Europol: Fake pesticides increasingly produced within the EU

© Dusan Kostic/
Officials in over 30 countries have seized more than 1,000 tonnes of illegal pesticides in a major operation. The action also highlights that illegal crop protection products are increasingly being made within the EU – and that counterfeiting of brand‑name pesticides is on the rise.

Coordinated by Europol, authorities in 25 EU member states and six other countries1 took action against illegal and counterfeit pesticides from January to April 2022. In the major operation Silver Axe VII, officials arrested ten suspects and confiscated a total of around 1,150 tonnes of illegal pesticides – similar to the amount seized in last year’s operation Silver Axe VI. Investigators focused on ports and airports that could be used to import illegal pesticides, herbicides, and fungicides, as well as selected online marketplaces and a factory used to manufacture counterfeit crop protection products.

The findings indicated a significant increase in the trade in illegal pesticides in southern Europe and in the Black Sea region – in particular, shipments of illegal goods from Turkey have increased rapidly, according to authorities. Overall, however, China remains the most relevant country of origin for illegal and counterfeit pesticides. In addition, there was a further increase in seizures of smaller consignments (up to 10 liters or kilograms), which had also been observed in previous years. Notably, the operation also highlighted that counterfeiting of well‑known brands for crop protection products is growing.

// As a result of past Silver Axe operations, law enforcement authorities have been able to seize almost 5,000 tonnes of illegal and counterfeit pesticides.
Catherine De Bolle, Executive Director, Europol

What also appears to be particularly worrying, is that according to authorities, illegal crop protection products are increasingly often being produced inside of the European Union. In this context, officials observe several practices: One relevant modus operandi, for instance, is to import plant protection products in a generic packaging which resembles the packaging of a brand‑name manufacturer. Once delivered to the target market in Europe, the counterfeit products are simply labeled with an alleged brand name.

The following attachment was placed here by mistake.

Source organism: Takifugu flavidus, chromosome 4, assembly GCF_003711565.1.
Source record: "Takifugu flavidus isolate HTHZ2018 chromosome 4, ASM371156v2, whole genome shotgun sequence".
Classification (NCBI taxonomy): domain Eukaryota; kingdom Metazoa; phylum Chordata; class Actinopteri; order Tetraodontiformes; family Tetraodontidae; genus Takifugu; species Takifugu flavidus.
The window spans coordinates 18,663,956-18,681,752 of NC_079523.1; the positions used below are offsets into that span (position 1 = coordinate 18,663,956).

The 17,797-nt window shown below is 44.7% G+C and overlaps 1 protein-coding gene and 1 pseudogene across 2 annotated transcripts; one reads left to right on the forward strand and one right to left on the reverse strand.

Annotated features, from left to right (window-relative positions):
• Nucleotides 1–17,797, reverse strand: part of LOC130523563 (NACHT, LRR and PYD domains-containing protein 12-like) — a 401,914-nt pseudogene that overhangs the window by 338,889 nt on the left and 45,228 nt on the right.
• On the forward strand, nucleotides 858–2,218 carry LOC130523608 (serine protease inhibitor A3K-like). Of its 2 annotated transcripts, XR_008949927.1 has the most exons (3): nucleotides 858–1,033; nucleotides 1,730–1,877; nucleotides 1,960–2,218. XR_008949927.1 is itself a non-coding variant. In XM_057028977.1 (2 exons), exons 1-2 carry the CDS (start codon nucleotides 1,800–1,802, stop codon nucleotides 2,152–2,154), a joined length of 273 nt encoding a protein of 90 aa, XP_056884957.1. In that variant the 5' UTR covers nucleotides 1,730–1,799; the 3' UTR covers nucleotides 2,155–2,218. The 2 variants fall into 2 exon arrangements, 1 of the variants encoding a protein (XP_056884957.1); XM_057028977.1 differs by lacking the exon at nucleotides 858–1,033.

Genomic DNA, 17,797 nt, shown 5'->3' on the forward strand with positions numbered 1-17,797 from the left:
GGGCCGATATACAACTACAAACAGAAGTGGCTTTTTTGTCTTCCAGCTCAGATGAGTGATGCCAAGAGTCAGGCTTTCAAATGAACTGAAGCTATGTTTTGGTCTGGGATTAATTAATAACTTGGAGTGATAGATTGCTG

In other cases, fraudsters might, for example, simply import the ingredients for fake crop protection products. The counterfeits are then manufactured in Europe, using locally produced fake packaging. As part of this year’s Sliver Axe VII operation, authorities scored a rare strike against one of these underground factories in Bulgaria. As another ploy to disguise their illegal business, criminals sometimes also pretend that an illegal product is approved in one EU country – and would therefore allegedly be allowed for sale in another country of the bloc.

// We need to continue to communicate about these products so both farmers and legitimate businesses recognise and reject criminal offerings that jeopardise the sustainable production of food.
Olivier de Matos, Director General, CropLife Europe

Industry representatives supported the operation Silver Axe VII through the industry association CropLife – which subsequently emphasized how important targeted communications is in the fight against counterfeiting. Next to the private-sector associations CropLife Europe and CropLife International, the operation was also supported by the European Union Intellectual Property Office (EUIPO), the European Anti‑Fraud Office (OLAF), and the European Commission’s DG SANTE.

1 Participating EU Member States: Austria, Belgium, Bulgaria, Croatia, Czechia, Denmark, Estonia, France, Finland, Germany, Greece, Hungary, Ireland, Italy, Latvia, Lithuania, Luxembourg, Malta, the Netherlands, Poland, Portugal, Romania, Slovak Republic, Slovenia, Spain; Participating third‑party countries: Brazil, Colombia, Ukraine, the United Kingdom, Norway, and the United States
Sources: Europol, OLAF

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